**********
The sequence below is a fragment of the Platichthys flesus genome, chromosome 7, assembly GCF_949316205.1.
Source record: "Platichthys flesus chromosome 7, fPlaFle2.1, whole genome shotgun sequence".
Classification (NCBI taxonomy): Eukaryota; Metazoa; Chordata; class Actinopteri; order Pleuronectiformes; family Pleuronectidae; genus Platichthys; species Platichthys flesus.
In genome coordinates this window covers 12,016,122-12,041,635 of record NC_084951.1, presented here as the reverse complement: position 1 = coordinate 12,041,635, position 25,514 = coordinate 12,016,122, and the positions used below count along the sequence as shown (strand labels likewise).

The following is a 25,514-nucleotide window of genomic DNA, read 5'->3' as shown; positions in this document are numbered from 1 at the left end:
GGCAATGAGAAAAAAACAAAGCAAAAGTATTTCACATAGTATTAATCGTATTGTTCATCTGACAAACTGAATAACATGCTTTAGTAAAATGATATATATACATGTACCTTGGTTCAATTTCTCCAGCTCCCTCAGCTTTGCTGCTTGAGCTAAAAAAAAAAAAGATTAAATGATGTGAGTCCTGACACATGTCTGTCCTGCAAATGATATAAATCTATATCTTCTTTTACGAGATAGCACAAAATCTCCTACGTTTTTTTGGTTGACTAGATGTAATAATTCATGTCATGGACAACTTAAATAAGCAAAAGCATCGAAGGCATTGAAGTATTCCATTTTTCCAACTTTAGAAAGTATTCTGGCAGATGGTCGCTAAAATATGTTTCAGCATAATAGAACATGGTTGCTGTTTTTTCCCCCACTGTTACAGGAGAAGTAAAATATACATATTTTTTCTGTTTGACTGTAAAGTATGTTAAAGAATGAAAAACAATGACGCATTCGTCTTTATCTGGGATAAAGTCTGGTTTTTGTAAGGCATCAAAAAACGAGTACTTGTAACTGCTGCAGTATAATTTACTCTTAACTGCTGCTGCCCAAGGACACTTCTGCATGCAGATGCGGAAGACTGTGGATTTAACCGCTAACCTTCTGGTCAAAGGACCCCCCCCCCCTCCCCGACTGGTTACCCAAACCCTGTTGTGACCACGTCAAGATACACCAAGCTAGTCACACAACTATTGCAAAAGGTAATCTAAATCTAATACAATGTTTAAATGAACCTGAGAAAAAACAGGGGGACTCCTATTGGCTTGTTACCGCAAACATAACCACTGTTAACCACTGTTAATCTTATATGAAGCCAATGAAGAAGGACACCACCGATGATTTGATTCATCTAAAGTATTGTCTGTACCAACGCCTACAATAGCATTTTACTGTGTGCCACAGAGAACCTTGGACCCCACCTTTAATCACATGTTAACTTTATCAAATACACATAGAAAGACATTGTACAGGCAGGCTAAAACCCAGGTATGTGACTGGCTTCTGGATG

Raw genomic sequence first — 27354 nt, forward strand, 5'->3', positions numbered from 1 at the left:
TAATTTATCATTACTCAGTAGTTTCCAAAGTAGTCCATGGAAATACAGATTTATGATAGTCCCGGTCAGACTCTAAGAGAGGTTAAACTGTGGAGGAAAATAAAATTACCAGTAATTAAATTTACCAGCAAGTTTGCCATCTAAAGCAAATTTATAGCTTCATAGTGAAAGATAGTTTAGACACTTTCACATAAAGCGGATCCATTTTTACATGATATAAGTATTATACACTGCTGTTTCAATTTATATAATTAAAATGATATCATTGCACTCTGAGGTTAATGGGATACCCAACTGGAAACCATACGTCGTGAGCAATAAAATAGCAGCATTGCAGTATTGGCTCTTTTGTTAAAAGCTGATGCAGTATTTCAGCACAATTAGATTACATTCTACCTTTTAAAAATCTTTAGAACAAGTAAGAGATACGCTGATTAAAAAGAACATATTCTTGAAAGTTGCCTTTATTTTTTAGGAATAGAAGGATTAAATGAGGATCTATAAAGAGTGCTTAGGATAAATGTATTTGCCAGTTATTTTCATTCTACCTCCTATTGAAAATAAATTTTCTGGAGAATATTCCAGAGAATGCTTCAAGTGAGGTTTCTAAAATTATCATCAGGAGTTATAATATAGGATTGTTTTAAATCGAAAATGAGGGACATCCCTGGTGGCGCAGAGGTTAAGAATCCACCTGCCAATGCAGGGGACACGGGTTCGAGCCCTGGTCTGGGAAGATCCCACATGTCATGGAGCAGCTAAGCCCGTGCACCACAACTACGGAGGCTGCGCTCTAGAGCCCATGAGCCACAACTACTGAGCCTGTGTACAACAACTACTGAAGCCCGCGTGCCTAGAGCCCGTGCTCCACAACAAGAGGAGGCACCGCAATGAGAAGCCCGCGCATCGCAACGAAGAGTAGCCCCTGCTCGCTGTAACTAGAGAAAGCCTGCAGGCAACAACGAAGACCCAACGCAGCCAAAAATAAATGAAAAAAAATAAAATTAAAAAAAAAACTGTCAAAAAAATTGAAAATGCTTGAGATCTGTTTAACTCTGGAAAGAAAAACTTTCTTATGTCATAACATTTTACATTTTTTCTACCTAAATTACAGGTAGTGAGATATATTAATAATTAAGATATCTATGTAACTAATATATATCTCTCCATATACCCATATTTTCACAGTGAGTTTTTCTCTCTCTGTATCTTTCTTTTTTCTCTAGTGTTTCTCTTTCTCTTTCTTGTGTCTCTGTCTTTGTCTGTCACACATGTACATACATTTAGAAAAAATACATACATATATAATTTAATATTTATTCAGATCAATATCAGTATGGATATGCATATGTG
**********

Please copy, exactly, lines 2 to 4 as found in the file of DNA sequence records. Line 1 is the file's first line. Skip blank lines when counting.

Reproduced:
Source record: "Platichthys flesus chromosome 7, fPlaFle2.1, whole genome shotgun sequence".
Classification (NCBI taxonomy): Eukaryota; Metazoa; Chordata; class Actinopteri; order Pleuronectiformes; family Pleuronectidae; genus Platichthys; species Platichthys flesus.
In genome coordinates this window covers 12,016,122-12,041,635 of record NC_084951.1, presented here as the reverse complement: position 1 = coordinate 12,041,635, position 25,514 = coordinate 12,016,122, and the positions used below count along the sequence as shown (strand labels likewise).